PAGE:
Featured News 2020 News

New Book Charts Global Progress of Child Development Accounts

Nearly 30 years after the publication of Michael Sherraden’s seminal Assets and the Poor, Child Development Account (CDA) policies and programs are emerging across the globe. “Many countries are exploring new policy innovations that encourage asset building,” said Sherraden.

Now, a new book edited by Jin Huang, Li Zou and Sherraden—Inclusive Child Development Accounts: Toward Universality and Progressivity—showcases the global context of those advancements. Over seven chapters, the book examines CDA policies and programs in Singapore, Israel, the United States, Taiwan, Uganda, Korea and mainland China.

Jin Huang, Li Zou and Michael Sherraden

By interweaving examples from such a diverse set of countries around the world, the book explores how asset building can be effective in various cultural and social contexts. “Despite such differences, the long-term vision for CDAs across the globe remains consistent: to support the growth and development of all children to ensure their greatest potential,” write the editors in the introduction.

Organized into two parts, the chapters detail inclusive CDA policies (Part I) and CDA programs and projects (Part II). Each chapter offers lessons that may pave the way for future CDA policy development.

For instance, building CDA policies on existing policy systems—such as state 529 college savings plans in the U.S. (Chapter 3) and the Child Allowance program in Israel (Chapter 2)—can be an efficient strategy. Substantial CDA policies for children in Singapore are part of that country’s extensive and lifelong asset-building strategy (Chapter 1).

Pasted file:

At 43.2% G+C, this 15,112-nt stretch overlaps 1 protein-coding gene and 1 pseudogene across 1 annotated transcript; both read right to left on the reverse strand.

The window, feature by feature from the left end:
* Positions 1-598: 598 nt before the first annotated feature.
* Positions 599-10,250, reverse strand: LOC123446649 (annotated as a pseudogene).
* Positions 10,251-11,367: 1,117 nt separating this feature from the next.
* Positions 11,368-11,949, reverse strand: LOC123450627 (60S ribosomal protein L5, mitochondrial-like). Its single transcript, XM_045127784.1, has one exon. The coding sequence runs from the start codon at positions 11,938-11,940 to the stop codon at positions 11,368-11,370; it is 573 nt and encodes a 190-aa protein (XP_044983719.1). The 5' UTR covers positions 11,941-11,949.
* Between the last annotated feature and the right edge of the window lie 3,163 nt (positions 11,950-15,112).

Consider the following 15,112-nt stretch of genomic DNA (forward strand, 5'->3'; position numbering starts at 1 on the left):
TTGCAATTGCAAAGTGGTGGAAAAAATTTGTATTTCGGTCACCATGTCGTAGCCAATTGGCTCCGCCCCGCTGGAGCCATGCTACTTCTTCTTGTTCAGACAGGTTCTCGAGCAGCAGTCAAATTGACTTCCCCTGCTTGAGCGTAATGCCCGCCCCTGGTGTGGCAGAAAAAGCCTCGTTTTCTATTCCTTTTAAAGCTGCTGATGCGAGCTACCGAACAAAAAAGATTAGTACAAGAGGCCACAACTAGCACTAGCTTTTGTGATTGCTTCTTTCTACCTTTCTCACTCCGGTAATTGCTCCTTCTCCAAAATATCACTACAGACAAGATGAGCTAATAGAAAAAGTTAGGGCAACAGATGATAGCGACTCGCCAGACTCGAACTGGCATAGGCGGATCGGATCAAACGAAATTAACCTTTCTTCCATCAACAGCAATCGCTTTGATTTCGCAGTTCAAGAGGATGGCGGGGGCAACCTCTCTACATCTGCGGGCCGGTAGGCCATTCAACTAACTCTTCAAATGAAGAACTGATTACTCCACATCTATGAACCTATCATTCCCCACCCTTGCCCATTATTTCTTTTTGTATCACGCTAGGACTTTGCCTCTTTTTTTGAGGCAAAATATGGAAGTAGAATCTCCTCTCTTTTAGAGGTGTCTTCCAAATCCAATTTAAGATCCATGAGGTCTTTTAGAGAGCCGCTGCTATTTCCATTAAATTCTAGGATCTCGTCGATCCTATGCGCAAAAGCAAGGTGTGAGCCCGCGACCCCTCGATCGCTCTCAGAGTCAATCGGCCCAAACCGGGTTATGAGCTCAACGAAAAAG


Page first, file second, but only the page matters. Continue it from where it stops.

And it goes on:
In addition, other benefits can be built into CDA interventions, such as mentorship and financial planning in Uganda (Chapter 6) and training for parents of children with developmental disability in China (Chapter 8). CDAs are a natural fit with existing education, job training and health policies.

The book explores emerging CDA policies and programs from country to country, but the editors write, “a more ambitious (yet possible) vision is that innovations in CDAs may lead someday to an asset-building account for every child on the planet.”

Inside the book

Introduction: “Toward universal, progressive, and lifelong asset building: Introduction to the special issue on inclusive child development accounts,” by Michael Sherraden, Jin Huang and Li Zou

Part I: Inclusive Child Development Account Policies

  • “Building assets from birth: Singapore’s policies,” by Vernon Loke and Michael Sherraden
  • “The Saving for Every Child Program in Israel: An overview of a universal asset-building policy,” by Michal Grinstein-Weiss, Olga Kondratjeva, Stephen P. Roll, Ofir Pinto and Daniel Gottlieb
  • “Impacts of child development accounts on parenting practices,” by Jin Huang, Yunju Nam, Michael Sherraden and Margaret Clancy

Part II: Child Development Account Programs and Projects

  • “Policy innovation and policy realisation: The example of Children Future Education and Development Accounts in Taiwan,” by Li-Chen Cheng
  • “Assessing the impact of an asset-based intervention on educational outcomes of orphaned children and adolescents: Findings from a randomised experiment in Uganda,” by Proscovia Nabunya, Phionah Namatovu, Christopher Damulira, Apollo Kivumbi, William Byansi, Miriam Mukasa, Jennifer Nattabi and Fred M. Ssewamala
  • “A qualitative study on participants’ perceptions of Child Development Accounts in Korea,” by Han Chang-Keun
  • “Breaking the cycle: An asset-based family intervention for poverty alleviation in China,” by Suo Deng

Conclusion: “Policy models for child development accounts: vision, potential, strategies,” by Jin Huang, Michael Sherraden and Li Zou.